NATIONAL BUREAU OF ECONOMIC RESEARCH
NATIONAL BUREAU OF ECONOMIC RESEARCH
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Engy Ziedan

Tulane University
6823 St. Charles Avenue
206 Tilton Hall
New Orleans, LA 70118

E-Mail: EmailAddress: hidden: you can email any NBER-related person as first underscore last at nber dot org

NBER Working Papers and Publications

February 2020Effect of Prescription Opioids and Prescription Opioid Control Policies on Infant Health
with Robert Kaestner: w26749
Prescription opioid use among women of reproductive age and pregnant women is relatively common and growing prescription opioid use is associated with a commensurate increase in opioid use disorder (OUD) among pregnant women and neonatal abstinence syndrome (NAS) among infants. In this article, we examine whether state opioid control policies affected prescription opioid use and, in turn, infant health and maternal behaviors. We conduct several types of analyses including reduced form analyses of the effect of policies on infant health and maternal behaviors, and instrumental variables analyses of the effects of prescription opioid use on infant health and maternal behaviors. Results from our analysis suggest that reductions in prescription opioid use because of state prescription opioid c...
August 2019Mortality and Socioeconomic Consequences of Prescription Opioids: Evidence from State Policies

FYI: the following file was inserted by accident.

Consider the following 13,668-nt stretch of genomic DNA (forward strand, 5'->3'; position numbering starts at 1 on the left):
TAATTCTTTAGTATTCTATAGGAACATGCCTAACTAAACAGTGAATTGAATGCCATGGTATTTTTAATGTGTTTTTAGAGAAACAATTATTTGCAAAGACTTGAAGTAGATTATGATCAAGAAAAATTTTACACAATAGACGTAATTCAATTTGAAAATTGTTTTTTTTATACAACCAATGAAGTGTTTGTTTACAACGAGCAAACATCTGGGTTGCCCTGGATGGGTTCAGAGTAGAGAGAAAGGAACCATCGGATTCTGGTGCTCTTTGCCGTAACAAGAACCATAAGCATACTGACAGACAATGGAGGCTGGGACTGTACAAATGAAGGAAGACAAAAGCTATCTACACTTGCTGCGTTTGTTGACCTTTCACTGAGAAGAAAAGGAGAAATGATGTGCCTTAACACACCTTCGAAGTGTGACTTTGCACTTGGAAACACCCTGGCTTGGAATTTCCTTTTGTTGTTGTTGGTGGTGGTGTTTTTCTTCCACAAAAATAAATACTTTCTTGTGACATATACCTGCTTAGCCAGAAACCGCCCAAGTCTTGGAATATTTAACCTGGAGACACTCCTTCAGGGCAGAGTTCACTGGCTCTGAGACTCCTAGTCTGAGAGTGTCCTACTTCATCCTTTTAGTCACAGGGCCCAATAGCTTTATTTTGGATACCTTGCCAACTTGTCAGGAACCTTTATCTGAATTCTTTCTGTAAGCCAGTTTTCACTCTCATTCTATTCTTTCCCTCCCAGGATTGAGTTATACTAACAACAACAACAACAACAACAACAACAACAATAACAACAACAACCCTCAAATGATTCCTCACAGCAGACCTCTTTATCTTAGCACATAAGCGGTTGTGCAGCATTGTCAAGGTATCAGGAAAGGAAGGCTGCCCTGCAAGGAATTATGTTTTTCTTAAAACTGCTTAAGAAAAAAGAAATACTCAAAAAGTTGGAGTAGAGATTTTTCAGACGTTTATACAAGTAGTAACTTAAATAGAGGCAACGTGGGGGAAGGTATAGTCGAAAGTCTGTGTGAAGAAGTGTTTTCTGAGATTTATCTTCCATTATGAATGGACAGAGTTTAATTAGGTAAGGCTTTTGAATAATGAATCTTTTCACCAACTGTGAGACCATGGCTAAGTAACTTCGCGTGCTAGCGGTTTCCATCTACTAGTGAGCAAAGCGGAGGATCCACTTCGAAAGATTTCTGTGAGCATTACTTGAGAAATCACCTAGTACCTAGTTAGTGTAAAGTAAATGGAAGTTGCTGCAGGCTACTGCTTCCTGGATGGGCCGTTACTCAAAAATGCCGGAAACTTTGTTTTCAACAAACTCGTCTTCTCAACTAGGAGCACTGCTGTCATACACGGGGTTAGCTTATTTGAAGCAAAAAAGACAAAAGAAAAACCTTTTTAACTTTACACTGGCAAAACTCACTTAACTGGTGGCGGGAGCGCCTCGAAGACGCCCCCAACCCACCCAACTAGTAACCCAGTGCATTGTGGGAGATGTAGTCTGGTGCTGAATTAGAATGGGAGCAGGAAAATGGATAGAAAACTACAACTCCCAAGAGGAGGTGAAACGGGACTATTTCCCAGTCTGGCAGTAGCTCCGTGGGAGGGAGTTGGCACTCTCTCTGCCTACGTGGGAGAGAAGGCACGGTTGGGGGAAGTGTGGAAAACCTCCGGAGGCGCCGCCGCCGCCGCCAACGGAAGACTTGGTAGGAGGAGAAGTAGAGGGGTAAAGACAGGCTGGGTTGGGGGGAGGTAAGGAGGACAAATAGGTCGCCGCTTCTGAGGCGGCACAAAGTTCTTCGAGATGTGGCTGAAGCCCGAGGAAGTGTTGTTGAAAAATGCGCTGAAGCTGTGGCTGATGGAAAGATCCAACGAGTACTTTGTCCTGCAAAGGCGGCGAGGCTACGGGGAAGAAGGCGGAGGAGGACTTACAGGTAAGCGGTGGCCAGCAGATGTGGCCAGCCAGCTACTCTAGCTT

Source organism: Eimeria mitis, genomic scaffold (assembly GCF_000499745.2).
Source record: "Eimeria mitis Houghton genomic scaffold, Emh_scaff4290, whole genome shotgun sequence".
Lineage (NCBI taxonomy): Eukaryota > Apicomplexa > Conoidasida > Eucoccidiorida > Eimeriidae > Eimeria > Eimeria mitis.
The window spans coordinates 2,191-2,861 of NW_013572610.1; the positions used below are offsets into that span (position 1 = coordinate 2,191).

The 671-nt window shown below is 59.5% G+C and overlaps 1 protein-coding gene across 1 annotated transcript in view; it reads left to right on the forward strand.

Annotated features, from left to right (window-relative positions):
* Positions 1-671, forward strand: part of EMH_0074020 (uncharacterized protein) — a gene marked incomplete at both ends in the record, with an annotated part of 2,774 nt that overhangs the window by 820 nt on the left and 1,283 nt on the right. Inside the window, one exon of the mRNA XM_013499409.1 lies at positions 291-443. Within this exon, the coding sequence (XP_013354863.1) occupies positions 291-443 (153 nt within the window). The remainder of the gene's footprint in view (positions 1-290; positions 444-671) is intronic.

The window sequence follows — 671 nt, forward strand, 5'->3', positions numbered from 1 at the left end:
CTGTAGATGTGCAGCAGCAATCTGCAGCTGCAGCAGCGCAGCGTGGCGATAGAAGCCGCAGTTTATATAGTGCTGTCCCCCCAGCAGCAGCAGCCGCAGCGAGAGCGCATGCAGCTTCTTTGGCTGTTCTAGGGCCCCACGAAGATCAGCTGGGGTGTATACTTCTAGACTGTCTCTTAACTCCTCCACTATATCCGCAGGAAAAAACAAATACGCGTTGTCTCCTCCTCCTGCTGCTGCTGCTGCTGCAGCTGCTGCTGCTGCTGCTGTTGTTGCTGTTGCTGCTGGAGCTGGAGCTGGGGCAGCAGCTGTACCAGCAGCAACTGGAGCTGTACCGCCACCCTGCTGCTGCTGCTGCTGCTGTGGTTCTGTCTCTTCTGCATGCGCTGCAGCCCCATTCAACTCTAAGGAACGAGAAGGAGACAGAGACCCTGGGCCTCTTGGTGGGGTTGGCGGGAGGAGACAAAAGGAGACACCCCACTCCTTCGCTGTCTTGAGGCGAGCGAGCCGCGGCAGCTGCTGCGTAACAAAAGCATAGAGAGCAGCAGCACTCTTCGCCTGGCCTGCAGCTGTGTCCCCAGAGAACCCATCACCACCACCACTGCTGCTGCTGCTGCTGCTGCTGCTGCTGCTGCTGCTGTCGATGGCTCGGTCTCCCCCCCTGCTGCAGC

with Robert Kaestner: w26135
This article presents estimates of the effects of state prescription opioid policies on prescription opioid sales, mortality and socioeconomic outcomes of adults. Results indicate that state implementation of a “modern” PDMP is associated with decreases in opioid sales of between 5% and 20% and that pill mill laws are associated with a decrease in opioid sales of between 15% and 50%. The reductions in prescription opioid sales associated with these state policies were, in general, not associated with statistically significant effects on mortality. In the case of socioeconomic outcomes, we found consistent evidence that the adoption of a “modern” PDMP was associated with small, but statistically significant reductions in employment of 1% to 2% across all demographic groups examined; small r...
 
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